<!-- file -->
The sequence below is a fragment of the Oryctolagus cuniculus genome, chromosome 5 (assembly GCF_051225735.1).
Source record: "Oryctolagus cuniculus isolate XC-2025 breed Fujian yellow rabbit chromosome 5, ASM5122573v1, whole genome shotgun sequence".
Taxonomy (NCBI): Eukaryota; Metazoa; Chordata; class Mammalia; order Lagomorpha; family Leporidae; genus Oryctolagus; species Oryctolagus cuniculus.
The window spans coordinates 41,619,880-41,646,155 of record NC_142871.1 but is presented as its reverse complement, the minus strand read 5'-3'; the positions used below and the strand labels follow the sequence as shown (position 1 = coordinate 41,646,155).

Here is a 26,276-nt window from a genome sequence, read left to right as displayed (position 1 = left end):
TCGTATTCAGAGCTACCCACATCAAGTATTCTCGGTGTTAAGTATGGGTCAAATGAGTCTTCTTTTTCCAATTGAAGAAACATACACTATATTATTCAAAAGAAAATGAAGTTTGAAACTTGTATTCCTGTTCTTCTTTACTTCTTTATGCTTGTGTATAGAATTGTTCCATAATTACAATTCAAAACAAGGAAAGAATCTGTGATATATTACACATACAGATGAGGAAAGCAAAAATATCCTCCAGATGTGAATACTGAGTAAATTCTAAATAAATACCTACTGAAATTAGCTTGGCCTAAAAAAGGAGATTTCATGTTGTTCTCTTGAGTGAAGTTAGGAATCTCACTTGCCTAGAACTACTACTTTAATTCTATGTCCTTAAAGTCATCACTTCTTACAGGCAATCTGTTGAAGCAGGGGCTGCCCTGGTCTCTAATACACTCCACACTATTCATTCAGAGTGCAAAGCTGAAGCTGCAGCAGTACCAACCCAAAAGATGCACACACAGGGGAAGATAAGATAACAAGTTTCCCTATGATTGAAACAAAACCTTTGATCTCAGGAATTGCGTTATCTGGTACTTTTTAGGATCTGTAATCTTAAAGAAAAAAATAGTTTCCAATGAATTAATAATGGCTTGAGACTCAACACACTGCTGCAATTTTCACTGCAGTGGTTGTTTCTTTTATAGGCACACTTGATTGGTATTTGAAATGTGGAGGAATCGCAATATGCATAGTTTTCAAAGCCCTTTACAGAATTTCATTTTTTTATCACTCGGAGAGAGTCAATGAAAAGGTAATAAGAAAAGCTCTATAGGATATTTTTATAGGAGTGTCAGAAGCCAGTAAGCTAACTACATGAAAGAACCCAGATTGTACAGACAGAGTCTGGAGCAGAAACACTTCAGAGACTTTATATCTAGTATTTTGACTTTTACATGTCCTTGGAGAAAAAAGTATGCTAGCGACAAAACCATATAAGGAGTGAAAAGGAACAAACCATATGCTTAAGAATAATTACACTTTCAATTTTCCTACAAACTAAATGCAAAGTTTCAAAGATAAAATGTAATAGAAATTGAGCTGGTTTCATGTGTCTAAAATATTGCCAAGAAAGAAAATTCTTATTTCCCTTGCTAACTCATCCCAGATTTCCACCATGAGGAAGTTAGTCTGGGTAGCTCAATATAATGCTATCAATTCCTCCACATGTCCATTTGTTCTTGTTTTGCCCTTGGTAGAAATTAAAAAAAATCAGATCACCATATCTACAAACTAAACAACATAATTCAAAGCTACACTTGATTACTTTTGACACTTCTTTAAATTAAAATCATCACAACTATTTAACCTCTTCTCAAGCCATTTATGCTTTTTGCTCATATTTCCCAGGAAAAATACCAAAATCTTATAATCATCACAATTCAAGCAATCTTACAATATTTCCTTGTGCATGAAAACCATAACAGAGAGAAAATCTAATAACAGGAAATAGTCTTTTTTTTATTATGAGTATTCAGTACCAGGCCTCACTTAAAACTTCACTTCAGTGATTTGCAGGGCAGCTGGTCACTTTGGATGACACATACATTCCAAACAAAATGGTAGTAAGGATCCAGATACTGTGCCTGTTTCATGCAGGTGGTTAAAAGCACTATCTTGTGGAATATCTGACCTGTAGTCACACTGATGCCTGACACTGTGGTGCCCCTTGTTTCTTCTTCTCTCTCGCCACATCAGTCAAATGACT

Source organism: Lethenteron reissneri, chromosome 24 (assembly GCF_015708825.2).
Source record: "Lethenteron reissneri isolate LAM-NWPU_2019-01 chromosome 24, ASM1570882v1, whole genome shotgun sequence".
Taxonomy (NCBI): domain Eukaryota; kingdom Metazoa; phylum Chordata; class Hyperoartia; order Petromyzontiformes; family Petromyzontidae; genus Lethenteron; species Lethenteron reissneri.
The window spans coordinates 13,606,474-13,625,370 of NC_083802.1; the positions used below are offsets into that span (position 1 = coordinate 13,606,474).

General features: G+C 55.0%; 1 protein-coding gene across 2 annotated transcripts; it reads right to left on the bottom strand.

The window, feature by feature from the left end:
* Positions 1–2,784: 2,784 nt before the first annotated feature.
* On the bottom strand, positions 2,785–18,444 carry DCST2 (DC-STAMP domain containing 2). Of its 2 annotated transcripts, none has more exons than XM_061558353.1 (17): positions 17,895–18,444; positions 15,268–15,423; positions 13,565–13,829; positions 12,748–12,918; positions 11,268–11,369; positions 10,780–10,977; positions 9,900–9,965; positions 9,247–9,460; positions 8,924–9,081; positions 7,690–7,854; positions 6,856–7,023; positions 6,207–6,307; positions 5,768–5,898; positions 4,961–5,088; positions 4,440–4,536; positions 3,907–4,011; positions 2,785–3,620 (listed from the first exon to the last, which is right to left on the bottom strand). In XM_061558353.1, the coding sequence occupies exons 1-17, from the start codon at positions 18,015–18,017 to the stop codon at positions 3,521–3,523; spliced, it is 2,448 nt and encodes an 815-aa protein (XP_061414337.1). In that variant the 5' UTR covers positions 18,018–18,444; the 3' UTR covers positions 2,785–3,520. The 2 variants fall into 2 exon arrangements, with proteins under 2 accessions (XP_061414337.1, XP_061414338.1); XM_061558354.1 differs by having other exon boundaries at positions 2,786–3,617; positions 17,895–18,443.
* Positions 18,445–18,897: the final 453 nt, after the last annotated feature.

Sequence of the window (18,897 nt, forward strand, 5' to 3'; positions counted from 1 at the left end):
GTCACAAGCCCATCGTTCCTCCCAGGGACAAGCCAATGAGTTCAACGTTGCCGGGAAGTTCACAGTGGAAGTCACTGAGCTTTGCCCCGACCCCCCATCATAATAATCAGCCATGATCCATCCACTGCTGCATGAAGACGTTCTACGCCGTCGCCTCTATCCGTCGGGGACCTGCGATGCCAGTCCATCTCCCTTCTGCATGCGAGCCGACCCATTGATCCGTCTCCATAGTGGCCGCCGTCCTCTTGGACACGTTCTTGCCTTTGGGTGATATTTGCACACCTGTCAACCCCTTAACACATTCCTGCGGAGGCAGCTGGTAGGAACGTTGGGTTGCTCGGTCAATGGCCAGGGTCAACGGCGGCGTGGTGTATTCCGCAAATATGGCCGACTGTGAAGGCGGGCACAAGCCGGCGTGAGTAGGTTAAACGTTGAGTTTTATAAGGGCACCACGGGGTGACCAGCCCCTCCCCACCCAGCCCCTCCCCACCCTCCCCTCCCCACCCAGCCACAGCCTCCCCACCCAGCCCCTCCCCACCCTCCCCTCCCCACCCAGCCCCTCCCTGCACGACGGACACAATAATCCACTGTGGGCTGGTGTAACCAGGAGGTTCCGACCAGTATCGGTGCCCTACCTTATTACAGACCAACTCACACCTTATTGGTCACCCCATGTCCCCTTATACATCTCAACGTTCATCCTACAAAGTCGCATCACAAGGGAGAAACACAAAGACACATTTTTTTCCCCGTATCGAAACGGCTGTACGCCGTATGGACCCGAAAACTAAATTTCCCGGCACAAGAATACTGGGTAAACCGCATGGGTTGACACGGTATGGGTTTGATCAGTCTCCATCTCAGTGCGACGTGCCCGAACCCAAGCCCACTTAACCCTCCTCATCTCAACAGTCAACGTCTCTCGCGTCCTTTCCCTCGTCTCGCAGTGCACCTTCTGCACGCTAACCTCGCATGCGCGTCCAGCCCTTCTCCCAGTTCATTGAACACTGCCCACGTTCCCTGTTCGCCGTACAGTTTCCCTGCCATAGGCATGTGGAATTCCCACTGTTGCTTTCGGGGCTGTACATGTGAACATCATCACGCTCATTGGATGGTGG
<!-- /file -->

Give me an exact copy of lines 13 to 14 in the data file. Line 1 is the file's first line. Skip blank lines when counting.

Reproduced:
* Positions 1–2,784: 2,784 nt before the first annotated feature.
* On the bottom strand, positions 2,785–18,444 carry DCST2 (DC-STAMP domain containing 2). Of its 2 annotated transcripts, none has more exons than XM_061558353.1 (17): positions 17,895–18,444; positions 15,268–15,423; positions 13,565–13,829; positions 12,748–12,918; positions 11,268–11,369; positions 10,780–10,977; positions 9,900–9,965; positions 9,247–9,460; positions 8,924–9,081; positions 7,690–7,854; positions 6,856–7,023; positions 6,207–6,307; positions 5,768–5,898; positions 4,961–5,088; positions 4,440–4,536; positions 3,907–4,011; positions 2,785–3,620 (listed from the first exon to the last, which is right to left on the bottom strand). In XM_061558353.1, the coding sequence occupies exons 1-17, from the start codon at positions 18,015–18,017 to the stop codon at positions 3,521–3,523; spliced, it is 2,448 nt and encodes an 815-aa protein (XP_061414337.1). In that variant the 5' UTR covers positions 18,018–18,444; the 3' UTR covers positions 2,785–3,520. The 2 variants fall into 2 exon arrangements, with proteins under 2 accessions (XP_061414337.1, XP_061414338.1); XM_061558354.1 differs by having other exon boundaries at positions 2,786–3,617; positions 17,895–18,443.